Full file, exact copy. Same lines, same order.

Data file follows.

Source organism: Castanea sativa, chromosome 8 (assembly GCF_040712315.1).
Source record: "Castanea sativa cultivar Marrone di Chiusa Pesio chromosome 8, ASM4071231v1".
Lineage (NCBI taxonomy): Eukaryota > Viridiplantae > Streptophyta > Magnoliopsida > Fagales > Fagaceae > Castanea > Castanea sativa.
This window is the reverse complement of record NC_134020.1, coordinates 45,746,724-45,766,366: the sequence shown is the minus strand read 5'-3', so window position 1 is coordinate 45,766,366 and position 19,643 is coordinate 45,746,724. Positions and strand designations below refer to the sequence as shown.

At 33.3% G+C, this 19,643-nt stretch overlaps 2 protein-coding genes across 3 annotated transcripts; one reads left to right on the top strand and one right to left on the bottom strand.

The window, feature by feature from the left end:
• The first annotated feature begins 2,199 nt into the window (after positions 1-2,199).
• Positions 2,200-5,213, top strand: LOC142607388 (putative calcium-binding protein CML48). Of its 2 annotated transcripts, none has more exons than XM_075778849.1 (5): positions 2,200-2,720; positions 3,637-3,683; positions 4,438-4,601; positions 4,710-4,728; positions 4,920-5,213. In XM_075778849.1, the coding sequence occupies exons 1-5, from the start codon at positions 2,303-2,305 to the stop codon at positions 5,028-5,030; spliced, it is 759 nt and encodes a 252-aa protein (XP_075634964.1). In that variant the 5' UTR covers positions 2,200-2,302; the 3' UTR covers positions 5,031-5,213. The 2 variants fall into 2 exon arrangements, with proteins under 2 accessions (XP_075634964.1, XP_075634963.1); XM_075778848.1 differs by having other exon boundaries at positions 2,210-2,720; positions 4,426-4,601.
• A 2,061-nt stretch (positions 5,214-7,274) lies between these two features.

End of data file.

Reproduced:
Source organism: Castanea sativa, chromosome 8 (assembly GCF_040712315.1).
Source record: "Castanea sativa cultivar Marrone di Chiusa Pesio chromosome 8, ASM4071231v1".
Lineage (NCBI taxonomy): Eukaryota > Viridiplantae > Streptophyta > Magnoliopsida > Fagales > Fagaceae > Castanea > Castanea sativa.
This window is the reverse complement of record NC_134020.1, coordinates 45,746,724-45,766,366: the sequence shown is the minus strand read 5'-3', so window position 1 is coordinate 45,766,366 and position 19,643 is coordinate 45,746,724. Positions and strand designations below refer to the sequence as shown.

At 33.3% G+C, this 19,643-nt stretch overlaps 2 protein-coding genes across 3 annotated transcripts; one reads left to right on the top strand and one right to left on the bottom strand.

The window, feature by feature from the left end:
• The first annotated feature begins 2,199 nt into the window (after positions 1-2,199).
• Positions 2,200-5,213, top strand: LOC142607388 (putative calcium-binding protein CML48). Of its 2 annotated transcripts, none has more exons than XM_075778849.1 (5): positions 2,200-2,720; positions 3,637-3,683; positions 4,438-4,601; positions 4,710-4,728; positions 4,920-5,213. In XM_075778849.1, the coding sequence occupies exons 1-5, from the start codon at positions 2,303-2,305 to the stop codon at positions 5,028-5,030; spliced, it is 759 nt and encodes a 252-aa protein (XP_075634964.1). In that variant the 5' UTR covers positions 2,200-2,302; the 3' UTR covers positions 5,031-5,213. The 2 variants fall into 2 exon arrangements, with proteins under 2 accessions (XP_075634964.1, XP_075634963.1); XM_075778848.1 differs by having other exon boundaries at positions 2,210-2,720; positions 4,426-4,601.
• A 2,061-nt stretch (positions 5,214-7,274) lies between these two features.